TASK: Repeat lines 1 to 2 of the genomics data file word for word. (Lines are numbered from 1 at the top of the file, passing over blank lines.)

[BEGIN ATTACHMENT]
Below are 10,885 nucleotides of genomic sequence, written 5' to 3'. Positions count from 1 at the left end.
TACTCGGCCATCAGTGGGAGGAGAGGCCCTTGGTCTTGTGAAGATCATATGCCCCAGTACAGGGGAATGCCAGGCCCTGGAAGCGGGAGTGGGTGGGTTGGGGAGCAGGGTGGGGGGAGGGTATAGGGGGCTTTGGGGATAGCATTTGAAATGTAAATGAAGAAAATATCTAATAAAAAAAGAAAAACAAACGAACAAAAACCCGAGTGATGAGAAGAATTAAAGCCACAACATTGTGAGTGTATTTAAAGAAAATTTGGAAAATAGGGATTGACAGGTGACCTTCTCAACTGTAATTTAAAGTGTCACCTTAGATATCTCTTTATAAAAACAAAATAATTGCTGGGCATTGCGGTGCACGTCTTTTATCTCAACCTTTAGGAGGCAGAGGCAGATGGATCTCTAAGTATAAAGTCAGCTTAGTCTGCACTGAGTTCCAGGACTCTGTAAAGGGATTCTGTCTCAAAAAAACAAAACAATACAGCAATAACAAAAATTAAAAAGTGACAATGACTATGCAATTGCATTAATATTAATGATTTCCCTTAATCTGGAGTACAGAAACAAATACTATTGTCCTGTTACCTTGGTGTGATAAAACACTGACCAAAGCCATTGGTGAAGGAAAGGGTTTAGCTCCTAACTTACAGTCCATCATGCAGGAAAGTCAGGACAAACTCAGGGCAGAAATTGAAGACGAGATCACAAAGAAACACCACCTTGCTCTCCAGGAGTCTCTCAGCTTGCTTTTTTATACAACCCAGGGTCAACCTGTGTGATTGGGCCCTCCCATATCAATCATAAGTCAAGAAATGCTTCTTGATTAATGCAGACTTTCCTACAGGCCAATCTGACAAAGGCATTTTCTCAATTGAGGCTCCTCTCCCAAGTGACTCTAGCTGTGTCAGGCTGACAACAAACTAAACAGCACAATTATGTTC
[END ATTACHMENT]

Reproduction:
Below are 10,885 nucleotides of genomic sequence, written 5' to 3'. Positions count from 1 at the left end.
TACTCGGCCATCAGTGGGAGGAGAGGCCCTTGGTCTTGTGAAGATCATATGCCCCAGTACAGGGGAATGCCAGGCCCTGGAAGCGGGAGTGGGTGGGTTGGGGAGCAGGGTGGGGGGAGGGTATAGGGGGCTTTGGGGATAGCATTTGAAATGTAAATGAAGAAAATATCTAATAAAAAAAGAAAAACAAACGAACAAAAACCCGAGTGATGAGAAGAATTAAAGCCACAACATTGTGAGTGTATTTAAAGAAAATTTGGAAAATAGGGATTGACAGGTGACCTTCTCAACTGTAATTTAAAGTGTCACCTTAGATATCTCTTTATAAAAACAAAATAATTGCTGGGCATTGCGGTGCACGTCTTTTATCTCAACCTTTAGGAGGCAGAGGCAGATGGATCTCTAAGTATAAAGTCAGCTTAGTCTGCACTGAGTTCCAGGACTCTGTAAAGGGATTCTGTCTCAAAAAAACAAAACAATACAGCAATAACAAAAATTAAAAAGTGACAATGACTATGCAATTGCATTAATATTAATGATTTCCCTTAATCTGGAGTACAGAAACAAATACTATTGTCCTGTTACCTTGGTGTGATAAAACACTGACCAAAGCCATTGGTGAAGGAAAGGGTTTAGCTCCTAACTTACAGTCCATCATGCAGGAAAGTCAGGACAAACTCAGGGCAGAAATTGAAGACGAGATCACAAAGAAACACCACCTTGCTCTCCAGGAGTCTCTCAGCTTGCTTTTTTATACAACCCAGGGTCAACCTGTGTGATTGGGCCCTCCCATATCAATCATAAGTCAAGAAATGCTTCTTGATTAATGCAGACTTTCCTACAGGCCAATCTGACAAAGGCATTTTCTCAATTGAGGCTCCTCTCCCAAGTGACTCTAGCTGTGTCAGGCTGACAACAAACTAAACAGCACAATTATGTTC